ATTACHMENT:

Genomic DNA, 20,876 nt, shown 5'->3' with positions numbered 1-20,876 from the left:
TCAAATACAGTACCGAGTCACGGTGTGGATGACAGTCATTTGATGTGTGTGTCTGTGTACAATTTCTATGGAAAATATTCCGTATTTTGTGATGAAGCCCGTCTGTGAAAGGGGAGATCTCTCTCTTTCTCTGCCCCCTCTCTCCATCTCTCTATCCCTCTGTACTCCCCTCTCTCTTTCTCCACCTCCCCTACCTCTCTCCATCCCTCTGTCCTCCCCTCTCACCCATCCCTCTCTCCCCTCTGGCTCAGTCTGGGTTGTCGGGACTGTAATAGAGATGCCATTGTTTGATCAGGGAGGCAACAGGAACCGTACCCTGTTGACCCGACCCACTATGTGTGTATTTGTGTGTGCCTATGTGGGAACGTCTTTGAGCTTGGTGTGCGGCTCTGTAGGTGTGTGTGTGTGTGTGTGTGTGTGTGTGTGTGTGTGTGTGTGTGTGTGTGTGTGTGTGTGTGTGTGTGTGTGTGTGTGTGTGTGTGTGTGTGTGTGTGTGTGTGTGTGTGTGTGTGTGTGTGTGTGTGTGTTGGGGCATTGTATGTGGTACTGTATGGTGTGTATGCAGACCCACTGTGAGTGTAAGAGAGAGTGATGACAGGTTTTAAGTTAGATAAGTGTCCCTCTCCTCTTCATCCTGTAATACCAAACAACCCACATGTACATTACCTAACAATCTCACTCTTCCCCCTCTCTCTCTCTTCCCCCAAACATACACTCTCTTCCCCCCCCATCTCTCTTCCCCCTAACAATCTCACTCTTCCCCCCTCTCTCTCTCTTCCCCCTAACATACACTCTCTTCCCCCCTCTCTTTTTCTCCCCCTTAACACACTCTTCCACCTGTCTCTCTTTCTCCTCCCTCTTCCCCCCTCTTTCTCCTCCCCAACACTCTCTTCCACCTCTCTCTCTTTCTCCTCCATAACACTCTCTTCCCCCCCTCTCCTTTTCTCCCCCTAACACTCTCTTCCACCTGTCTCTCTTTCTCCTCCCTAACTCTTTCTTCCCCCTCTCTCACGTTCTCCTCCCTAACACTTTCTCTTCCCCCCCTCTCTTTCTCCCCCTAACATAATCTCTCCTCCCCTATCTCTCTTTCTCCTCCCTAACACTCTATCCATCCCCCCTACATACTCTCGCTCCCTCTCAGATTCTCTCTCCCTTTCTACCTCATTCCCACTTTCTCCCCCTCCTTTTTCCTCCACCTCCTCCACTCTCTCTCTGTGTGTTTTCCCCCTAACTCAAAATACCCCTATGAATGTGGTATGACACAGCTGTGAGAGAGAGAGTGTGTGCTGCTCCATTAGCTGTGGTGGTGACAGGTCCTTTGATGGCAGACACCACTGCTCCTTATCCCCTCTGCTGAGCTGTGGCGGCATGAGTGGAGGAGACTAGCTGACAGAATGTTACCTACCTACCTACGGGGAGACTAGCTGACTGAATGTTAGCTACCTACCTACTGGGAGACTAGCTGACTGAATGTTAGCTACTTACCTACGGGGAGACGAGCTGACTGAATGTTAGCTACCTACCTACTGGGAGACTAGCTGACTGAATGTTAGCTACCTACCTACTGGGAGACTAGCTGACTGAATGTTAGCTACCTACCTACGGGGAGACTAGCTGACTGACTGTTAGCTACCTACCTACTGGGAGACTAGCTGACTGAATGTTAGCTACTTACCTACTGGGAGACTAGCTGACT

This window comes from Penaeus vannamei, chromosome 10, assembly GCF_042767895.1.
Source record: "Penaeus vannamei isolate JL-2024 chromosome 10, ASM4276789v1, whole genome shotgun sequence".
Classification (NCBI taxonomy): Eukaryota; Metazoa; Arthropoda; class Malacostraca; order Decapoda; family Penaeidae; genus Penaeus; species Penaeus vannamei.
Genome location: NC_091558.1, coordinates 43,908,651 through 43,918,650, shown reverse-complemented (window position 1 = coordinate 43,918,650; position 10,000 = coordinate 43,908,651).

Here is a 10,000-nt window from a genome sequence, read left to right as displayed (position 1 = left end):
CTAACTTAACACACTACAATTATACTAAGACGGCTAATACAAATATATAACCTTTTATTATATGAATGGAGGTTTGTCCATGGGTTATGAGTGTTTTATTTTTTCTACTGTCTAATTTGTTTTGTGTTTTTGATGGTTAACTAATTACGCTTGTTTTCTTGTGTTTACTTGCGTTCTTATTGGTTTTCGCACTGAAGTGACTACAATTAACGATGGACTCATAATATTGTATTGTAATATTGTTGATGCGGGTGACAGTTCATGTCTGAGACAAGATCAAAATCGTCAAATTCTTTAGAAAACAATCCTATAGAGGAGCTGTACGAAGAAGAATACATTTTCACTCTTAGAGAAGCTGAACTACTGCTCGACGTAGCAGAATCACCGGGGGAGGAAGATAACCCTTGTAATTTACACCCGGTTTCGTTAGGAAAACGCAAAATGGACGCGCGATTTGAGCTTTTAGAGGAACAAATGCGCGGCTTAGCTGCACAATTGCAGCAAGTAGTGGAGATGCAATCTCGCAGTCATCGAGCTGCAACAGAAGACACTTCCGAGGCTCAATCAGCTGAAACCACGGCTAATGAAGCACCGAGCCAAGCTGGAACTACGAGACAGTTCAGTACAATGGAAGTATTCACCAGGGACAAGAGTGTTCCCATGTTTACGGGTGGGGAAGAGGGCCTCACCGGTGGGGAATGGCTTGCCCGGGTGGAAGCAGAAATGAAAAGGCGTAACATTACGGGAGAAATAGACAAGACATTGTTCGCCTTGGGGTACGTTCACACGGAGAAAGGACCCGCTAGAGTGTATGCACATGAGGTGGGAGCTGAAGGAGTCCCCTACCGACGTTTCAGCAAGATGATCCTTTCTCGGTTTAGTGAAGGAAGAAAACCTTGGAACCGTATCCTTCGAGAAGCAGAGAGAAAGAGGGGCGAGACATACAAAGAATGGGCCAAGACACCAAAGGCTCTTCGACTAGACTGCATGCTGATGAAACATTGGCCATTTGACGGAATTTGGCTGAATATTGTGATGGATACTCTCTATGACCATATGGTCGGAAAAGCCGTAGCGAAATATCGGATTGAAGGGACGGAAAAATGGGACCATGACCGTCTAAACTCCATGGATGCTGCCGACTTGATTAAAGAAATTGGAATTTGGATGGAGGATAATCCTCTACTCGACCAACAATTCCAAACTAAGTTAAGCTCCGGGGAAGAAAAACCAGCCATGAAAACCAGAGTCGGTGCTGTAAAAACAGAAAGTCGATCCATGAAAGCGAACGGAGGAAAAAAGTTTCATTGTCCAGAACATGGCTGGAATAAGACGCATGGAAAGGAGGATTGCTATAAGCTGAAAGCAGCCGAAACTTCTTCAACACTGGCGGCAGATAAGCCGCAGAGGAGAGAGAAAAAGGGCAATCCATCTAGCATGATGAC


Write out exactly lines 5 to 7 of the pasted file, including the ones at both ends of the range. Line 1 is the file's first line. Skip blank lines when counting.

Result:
Classification (NCBI taxonomy): Eukaryota; Metazoa; Arthropoda; class Malacostraca; order Decapoda; family Penaeidae; genus Penaeus; species Penaeus vannamei.
Genome location: NC_091558.1, coordinates 43,908,651 through 43,918,650, shown reverse-complemented (window position 1 = coordinate 43,918,650; position 10,000 = coordinate 43,908,651).

Here is a 10,000-nt window from a genome sequence, read left to right as displayed (position 1 = left end):